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Rep. Nadler Demands that Treasury Push Banks to Lend

Guest Ilan Kayatsky

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Guest Ilan Kayatsky

Today, Rep. Jerrold Nadler (NY-08) sent a letter to Treasury Secretary Henry Paulson, urging the Secretary to mandate stronger, more specific guidelines to banks which have received capital infusions from the federal government through the recent rescue legislation (the Emergency Economic Stabilization Act of 2008). While $250 billion in federal money has already been doled out to dozens of American banks expressly so those banks could make loans to individuals and businesses frozen out during the current credit crisis, the banks are, thus far, not lending the money.


"It is outrageous that banks have not yet gotten around to the business of lending with their new public funds when lending was the central purpose of the rescue legislation," said Rep. Nadler. "If the banks do not quickly begin lending to credit-starved American businesses and families, there is little chance that our terrible economic situation will improve. Without loans, businesses cannot make payroll – let alone make further investments – and individuals cannot make the sort of purchases which restore the flow of money throughout a healthy economy. I hope that, contrary to the news reports I have read, banks are not actually contemplating mergers and acquisitions with the funds. Mergers and acquisitions will not get the economy on the right track and are not the best use of taxpayer funds at this time."


Below is the text of the letter sent to Secretary Paulson:


October 29, 2008


Henry Paulson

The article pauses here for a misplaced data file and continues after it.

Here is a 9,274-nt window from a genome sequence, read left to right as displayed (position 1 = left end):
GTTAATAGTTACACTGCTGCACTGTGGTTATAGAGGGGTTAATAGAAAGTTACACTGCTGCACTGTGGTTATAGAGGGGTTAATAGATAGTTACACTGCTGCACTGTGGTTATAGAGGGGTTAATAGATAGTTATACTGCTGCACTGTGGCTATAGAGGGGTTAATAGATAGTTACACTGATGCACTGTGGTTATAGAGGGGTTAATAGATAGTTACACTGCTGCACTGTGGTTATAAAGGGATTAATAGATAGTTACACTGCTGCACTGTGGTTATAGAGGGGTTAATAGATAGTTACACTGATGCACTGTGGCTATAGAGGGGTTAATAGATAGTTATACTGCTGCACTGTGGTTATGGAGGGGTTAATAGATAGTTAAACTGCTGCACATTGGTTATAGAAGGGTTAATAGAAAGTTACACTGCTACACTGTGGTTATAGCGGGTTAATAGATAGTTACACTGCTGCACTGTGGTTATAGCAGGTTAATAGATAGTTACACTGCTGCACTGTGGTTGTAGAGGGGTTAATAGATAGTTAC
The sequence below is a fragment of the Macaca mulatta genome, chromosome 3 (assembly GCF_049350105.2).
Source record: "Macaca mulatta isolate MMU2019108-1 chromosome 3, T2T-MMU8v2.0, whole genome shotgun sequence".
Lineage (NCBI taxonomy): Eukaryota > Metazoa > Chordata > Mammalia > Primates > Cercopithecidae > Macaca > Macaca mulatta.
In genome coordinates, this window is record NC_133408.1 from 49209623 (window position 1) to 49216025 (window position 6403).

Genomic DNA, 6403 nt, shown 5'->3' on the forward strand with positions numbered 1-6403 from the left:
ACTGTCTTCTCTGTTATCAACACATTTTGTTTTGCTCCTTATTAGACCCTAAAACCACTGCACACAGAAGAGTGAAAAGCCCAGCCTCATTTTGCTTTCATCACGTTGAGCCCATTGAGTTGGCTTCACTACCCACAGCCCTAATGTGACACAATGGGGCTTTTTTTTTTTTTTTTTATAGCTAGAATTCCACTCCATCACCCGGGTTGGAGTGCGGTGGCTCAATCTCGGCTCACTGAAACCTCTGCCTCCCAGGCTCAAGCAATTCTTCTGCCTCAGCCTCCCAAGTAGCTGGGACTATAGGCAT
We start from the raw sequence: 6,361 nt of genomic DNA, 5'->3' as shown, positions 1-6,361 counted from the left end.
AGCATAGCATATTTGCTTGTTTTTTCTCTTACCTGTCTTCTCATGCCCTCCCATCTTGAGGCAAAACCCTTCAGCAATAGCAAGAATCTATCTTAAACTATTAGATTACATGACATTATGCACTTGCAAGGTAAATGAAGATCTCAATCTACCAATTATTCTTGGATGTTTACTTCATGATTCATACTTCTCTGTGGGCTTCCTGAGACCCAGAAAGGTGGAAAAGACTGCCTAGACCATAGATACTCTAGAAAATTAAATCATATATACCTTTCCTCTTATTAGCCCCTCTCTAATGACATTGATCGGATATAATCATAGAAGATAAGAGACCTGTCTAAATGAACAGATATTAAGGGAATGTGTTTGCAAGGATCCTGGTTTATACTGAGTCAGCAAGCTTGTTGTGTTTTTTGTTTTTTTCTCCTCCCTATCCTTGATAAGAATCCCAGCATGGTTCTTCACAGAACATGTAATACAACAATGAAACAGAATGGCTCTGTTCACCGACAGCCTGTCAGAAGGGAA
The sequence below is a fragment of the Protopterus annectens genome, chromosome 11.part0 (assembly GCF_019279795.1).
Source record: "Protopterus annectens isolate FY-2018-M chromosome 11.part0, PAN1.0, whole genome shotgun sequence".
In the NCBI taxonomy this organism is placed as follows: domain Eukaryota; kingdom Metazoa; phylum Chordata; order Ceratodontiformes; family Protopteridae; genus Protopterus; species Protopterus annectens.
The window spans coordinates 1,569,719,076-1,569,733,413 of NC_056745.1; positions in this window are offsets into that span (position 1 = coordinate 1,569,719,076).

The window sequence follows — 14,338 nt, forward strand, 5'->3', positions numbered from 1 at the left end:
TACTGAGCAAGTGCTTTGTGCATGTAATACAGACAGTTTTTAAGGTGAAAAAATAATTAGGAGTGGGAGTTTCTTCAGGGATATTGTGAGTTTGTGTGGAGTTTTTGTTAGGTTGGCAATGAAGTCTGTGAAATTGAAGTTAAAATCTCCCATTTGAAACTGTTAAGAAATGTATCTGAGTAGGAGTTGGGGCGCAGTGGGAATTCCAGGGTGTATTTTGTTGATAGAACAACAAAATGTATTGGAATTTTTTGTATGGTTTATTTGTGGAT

Secretary of the United States Treasury


1500 Pennsylvania Avenue, NW


Washington, D.C. 20220


Dear Secretary Paulson:


I am concerned about the implementation of the Emergency Economic Stabilization Act of 2008; specifically, your refusal thus far to require banks to actually lend the money that has been given to them by the federal government.


Although I am gratified that the Treasury Department is using the authority in the Act to funnel capital into the banking system, in return for partial ownership, it is mystifying that the Department is apparently doing nothing to ensure that the banks begin to ease the credit crisis by actually lending out the money.


Unfortunately, despite the Treasury’s pleas, it appears that, in fact, the banks are hoarding the cash and not releasing the funds into the economy through new loans. There are even reports that they may use the money for bank mergers and acquisitions rather than for loans.


The British government has mandated lending by banks it is capitalizing. The United States should do the same. In order to get this economy moving again, it is essential that you mandate lending requirements in return for the capital the government is providing to the banks. Banks must now begin to make loans to cover the payrolls of businesses large and small, to allow stores to purchase inventory for the upcoming season, and to help Americans buy the cars and homes that fuel our economy.


Without the banking system lending money to Americans to make this economy grow, we will most certainly fall into a deep depression. We can no longer wait and hope for the banks to do the right thing; we must mandate that they lend the money now.


Please let me know what steps the Treasury is now taking to ensure that the banks actually lend the money they are being given by the government. If you have any questions, please feel free to contact me at (202) 225-5635. I look forward to your response.






Member of Congress

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